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Next time you shop at Costco, you’d better keep an eye on your receipt. Because a federal judge says the company is free to overcharge you if you use coupons, and no one can stop them.

The judge has tossed out New York resident Mark Guterman’s proposed class-action lawsuit, which accused Costco of improperly charging sales tax on purchases made with Costco coupons. While the judge seemed to sympathize somewhat with Guterman’s plight, he ruled there’s no way around a state law that says, essentially, Costco can charge whatever amount of sales tax it wants to. And if you don’t like it, you can either apply to the state for a refund, quit shopping at Costco – or just suck it up.

State laws differ about how and whether purchases made using coupons are to be taxed. In Connecticut, Massachusetts, Missouri, Pennsylvania and Texas, taxes are to be calculated only after all coupons are applied. All other states that charge sales tax do so after store coupons are applied, but before manufacturer’s coupons are applied.

In the lawsuit he filed last summer, Guterman argued that Costco had offered him what appeared to be store coupons, so they should have reduced the amount of tax that he was charged. Instead, he found they were taxed as manufacturer’s coupons, and only an eagle-eyed customer who was aware of the state law – and capable of deciphering their receipt – would ever realize it.

Until August 2013, Costco’s monthly coupon books that it mails to members contained coupons that were explicitly labeled as being “manufacturer’s coupons” or as providing “manufacturer’s savings”. After that date, though, Guterman pointed out that the reference to manufacturer’s coupons disappeared. And under New York state law, if a retailer doesn’t disclose whether a coupon is reimbursed by a manufacturer, it’s automatically treated like a store coupon and not subject to sales tax.

However, New York state law also says that the only way a shopper can be refunded any sales tax collected in error is not to demand it from the retailer, but to apply for a refund from the State Tax Commission. Guterman challenged that method, arguing that a different state law entitles him and any other shoppers similarly overcharged to get a refund directly from Costco, and then Costco would be the one that had to apply to the state for a refund.

Otherwise, the burden is unfairly and exclusively on the customer – the victim, in Guterman’s telling – to make things right. Costco “has no incentive to repay these customers for the illegally charged sales tax and then file a refund application,” Guterman’s lawsuit read, nor does the state “have an incentive to force Costco to repay its customers for the sales tax liability Costco has illegally shifted to and collected from them.”

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The judge’s reaction to Guterman’s arguments? Nice try.

Guterman “cannot make an end run around the exclusive remedy provisions in New York Tax Law,” the judge wrote in his decision dismissing the case. “The text of the statute could not be more explicit.” The law states that applying to the Tax Commission for a refund is the “exclusive remedy” for challenging the imposition of excess sales tax. “Thus, Plaintiff’s remedy for Defendant’s allegedly illegal tax collection is an application to the Tax Commission… and not the Court,” the judge concluded.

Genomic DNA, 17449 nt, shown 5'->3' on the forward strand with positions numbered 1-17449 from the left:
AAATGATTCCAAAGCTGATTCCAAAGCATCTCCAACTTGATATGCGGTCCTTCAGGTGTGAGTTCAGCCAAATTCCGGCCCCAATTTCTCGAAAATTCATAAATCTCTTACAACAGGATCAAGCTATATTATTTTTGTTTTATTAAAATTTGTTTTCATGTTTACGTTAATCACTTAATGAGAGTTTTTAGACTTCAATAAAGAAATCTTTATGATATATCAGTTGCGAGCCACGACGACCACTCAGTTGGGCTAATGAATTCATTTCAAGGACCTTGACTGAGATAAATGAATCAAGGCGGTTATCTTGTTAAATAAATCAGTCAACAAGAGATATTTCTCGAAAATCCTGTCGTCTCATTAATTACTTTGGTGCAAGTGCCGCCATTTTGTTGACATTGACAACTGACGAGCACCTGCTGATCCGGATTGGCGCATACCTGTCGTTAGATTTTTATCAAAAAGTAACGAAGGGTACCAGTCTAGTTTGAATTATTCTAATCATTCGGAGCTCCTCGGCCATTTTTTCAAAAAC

Whether the judge was sympathetic to the plaintiff’s plight was irrelevant, since he said the law was clear. But he hinted that Costco, the defendant, was not entirely virtuous in this situation. “There may be no dispute that Defendant could have refunded the excess taxes Plaintiff and the other putative class members paid. In fact, it may even have been sound business practice for Defendant to do so,” the judge wrote. But “while Plaintiff has alleged troubling conduct by Costco, the Court cannot re-write New York law.”

So the judge dismissed the lawsuit with prejudice, forbidding Guterman from reintroducing it. That means other Costco customers similarly overcharged won’t benefit from Guterman’s attempted advocacy. He wanted the case to be certified as a class action, forcing Costco to return the excess sales tax and pay damages to all affected shoppers, in an amount that he had estimated could “exceed tens of millions of dollars”.

Costco’s coupons are all “clipless” now. So while it still sends out coupon books, you don’t actually have to clip any paper coupons to redeem them – any applicable offers are automatically applied when you check out. Clipless or not, though, the coupons still don’t make any reference to being manufacturer’s coupons. Instead, the terms and conditions in the coupon books include the catch-all phrasing “state sales tax may be due on all or part of the pre-discounted price of items subject to an instant savings offer. These taxes, if any, are in addition to the amount that you are paying for the product.”

So you “may” be charged sales tax for Costco coupons that “may” be store coupons. That “may” run counter to most state laws that say sales tax is only to be applied on manufacturer’s coupons.

But if you complain to Costco about it, you “will” be out of luck. And if you ever think of suing to get your money back – you “may” want to consider what just happened to Guterman.

Image source: Costco

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